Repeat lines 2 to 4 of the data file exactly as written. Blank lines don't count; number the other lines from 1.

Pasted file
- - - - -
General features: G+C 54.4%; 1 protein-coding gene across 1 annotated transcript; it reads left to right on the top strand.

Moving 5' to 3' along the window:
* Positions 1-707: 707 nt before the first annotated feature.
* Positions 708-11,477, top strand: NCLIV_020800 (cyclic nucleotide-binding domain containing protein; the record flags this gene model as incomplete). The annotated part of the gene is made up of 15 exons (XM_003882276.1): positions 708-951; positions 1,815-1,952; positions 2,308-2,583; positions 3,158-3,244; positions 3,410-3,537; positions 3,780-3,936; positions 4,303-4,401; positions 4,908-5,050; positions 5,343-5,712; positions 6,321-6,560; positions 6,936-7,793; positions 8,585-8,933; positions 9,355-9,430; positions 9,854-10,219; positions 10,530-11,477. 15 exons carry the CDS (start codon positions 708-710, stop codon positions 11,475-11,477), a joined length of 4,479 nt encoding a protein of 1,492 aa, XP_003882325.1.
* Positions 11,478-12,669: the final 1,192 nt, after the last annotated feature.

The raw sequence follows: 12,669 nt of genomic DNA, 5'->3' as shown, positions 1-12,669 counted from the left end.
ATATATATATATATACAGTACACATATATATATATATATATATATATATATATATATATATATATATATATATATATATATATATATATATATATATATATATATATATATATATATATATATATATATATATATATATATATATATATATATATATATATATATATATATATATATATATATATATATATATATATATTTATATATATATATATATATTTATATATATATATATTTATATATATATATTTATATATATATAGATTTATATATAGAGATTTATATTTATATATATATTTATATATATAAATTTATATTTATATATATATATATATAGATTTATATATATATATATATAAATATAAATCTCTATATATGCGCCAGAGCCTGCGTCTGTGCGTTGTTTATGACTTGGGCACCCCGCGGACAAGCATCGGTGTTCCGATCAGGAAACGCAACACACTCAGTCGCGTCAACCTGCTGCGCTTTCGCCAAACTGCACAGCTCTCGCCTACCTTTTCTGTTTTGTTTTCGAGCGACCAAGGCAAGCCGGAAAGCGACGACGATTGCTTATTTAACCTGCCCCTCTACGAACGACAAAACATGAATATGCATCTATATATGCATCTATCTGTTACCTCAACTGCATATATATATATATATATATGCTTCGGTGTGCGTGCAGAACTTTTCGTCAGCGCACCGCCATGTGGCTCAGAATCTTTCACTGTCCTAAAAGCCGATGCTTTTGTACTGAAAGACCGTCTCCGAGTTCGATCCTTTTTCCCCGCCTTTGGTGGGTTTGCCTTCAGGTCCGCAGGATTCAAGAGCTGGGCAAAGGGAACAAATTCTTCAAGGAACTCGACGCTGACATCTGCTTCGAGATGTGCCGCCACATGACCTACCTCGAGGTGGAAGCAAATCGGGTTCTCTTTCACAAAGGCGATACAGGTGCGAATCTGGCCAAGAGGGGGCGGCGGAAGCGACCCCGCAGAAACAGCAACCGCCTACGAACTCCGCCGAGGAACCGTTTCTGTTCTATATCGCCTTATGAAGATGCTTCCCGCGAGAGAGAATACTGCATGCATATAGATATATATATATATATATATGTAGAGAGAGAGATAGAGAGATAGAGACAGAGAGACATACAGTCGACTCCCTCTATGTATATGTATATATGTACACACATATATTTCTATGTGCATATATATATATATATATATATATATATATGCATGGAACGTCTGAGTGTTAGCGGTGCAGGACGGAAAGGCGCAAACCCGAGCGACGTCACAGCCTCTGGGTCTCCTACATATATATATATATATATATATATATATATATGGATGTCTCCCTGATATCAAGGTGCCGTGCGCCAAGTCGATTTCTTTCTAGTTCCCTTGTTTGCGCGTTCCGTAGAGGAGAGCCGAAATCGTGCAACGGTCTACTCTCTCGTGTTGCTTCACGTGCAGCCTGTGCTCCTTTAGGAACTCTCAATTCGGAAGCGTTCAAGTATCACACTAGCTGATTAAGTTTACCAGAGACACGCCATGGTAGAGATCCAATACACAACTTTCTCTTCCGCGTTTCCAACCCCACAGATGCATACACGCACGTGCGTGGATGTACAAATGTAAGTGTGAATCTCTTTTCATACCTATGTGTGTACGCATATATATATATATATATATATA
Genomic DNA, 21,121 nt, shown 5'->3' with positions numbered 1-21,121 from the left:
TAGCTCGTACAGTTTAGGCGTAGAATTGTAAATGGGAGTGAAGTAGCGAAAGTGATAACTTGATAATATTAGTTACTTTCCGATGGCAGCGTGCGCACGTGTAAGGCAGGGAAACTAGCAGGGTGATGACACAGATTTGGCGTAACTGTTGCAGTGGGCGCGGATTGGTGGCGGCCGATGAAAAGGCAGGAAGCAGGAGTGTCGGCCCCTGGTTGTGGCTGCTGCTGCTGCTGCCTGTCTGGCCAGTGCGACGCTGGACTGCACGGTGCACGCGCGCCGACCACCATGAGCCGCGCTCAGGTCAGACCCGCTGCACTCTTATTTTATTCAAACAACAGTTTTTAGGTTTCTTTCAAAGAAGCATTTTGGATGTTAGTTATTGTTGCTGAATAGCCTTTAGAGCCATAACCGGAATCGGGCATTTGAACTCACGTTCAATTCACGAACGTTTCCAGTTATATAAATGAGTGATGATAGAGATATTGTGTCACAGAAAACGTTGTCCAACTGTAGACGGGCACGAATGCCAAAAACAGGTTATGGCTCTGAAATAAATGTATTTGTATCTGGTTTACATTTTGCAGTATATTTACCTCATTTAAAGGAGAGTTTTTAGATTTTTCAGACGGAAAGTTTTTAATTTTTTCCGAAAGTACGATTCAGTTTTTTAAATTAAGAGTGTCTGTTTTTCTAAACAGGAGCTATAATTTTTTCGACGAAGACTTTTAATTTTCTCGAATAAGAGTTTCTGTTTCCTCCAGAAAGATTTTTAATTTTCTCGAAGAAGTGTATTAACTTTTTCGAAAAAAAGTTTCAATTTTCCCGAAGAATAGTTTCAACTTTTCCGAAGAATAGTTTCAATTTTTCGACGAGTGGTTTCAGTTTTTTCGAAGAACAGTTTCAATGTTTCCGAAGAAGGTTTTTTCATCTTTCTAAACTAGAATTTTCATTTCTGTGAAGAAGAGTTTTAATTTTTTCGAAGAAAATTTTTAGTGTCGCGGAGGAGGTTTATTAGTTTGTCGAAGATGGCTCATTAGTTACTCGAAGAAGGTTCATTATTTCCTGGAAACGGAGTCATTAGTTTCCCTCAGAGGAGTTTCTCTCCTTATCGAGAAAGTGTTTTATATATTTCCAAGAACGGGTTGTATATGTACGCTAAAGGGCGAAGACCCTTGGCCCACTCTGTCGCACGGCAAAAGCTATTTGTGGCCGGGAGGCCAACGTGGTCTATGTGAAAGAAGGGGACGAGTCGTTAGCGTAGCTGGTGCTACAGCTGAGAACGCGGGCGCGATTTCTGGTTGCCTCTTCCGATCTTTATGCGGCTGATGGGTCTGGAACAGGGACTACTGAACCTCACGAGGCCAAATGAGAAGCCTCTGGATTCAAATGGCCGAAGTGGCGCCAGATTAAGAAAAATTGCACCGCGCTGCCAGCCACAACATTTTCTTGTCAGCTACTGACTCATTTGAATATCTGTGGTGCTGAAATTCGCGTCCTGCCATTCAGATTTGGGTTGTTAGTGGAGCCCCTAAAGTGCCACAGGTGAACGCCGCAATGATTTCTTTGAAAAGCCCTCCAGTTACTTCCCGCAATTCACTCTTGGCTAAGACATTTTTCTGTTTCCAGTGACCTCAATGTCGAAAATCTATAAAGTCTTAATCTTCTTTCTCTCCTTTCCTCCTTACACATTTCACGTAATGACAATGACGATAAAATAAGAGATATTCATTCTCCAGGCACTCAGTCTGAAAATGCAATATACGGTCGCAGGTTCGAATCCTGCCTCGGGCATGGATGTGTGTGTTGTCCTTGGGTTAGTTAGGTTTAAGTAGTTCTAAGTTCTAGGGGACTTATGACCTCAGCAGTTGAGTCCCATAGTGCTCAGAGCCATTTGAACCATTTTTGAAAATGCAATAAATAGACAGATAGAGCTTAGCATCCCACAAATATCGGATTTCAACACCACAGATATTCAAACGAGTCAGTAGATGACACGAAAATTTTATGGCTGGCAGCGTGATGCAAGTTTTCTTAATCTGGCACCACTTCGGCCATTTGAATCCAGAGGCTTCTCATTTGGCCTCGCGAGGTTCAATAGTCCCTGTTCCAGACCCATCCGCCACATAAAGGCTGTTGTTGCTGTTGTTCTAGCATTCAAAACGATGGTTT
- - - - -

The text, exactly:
Moving 5' to 3' along the window:
* Positions 1-707: 707 nt before the first annotated feature.
* Positions 708-11,477, top strand: NCLIV_020800 (cyclic nucleotide-binding domain containing protein; the record flags this gene model as incomplete). The annotated part of the gene is made up of 15 exons (XM_003882276.1): positions 708-951; positions 1,815-1,952; positions 2,308-2,583; positions 3,158-3,244; positions 3,410-3,537; positions 3,780-3,936; positions 4,303-4,401; positions 4,908-5,050; positions 5,343-5,712; positions 6,321-6,560; positions 6,936-7,793; positions 8,585-8,933; positions 9,355-9,430; positions 9,854-10,219; positions 10,530-11,477. 15 exons carry the CDS (start codon positions 708-710, stop codon positions 11,475-11,477), a joined length of 4,479 nt encoding a protein of 1,492 aa, XP_003882325.1.